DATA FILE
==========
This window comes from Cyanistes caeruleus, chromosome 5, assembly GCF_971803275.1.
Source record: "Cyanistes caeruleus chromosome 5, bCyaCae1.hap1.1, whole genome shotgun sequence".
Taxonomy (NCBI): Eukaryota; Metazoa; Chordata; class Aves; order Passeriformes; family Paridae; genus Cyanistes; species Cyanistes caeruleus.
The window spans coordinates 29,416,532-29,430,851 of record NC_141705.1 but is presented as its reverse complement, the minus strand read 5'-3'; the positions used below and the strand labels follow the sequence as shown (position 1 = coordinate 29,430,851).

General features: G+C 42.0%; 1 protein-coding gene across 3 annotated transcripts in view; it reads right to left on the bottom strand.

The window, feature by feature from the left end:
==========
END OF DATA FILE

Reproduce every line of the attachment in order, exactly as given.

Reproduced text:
This window comes from Cyanistes caeruleus, chromosome 5, assembly GCF_971803275.1.
Source record: "Cyanistes caeruleus chromosome 5, bCyaCae1.hap1.1, whole genome shotgun sequence".
Taxonomy (NCBI): Eukaryota; Metazoa; Chordata; class Aves; order Passeriformes; family Paridae; genus Cyanistes; species Cyanistes caeruleus.
The window spans coordinates 29,416,532-29,430,851 of record NC_141705.1 but is presented as its reverse complement, the minus strand read 5'-3'; the positions used below and the strand labels follow the sequence as shown (position 1 = coordinate 29,430,851).

General features: G+C 42.0%; 1 protein-coding gene across 3 annotated transcripts in view; it reads right to left on the bottom strand.

The window, feature by feature from the left end: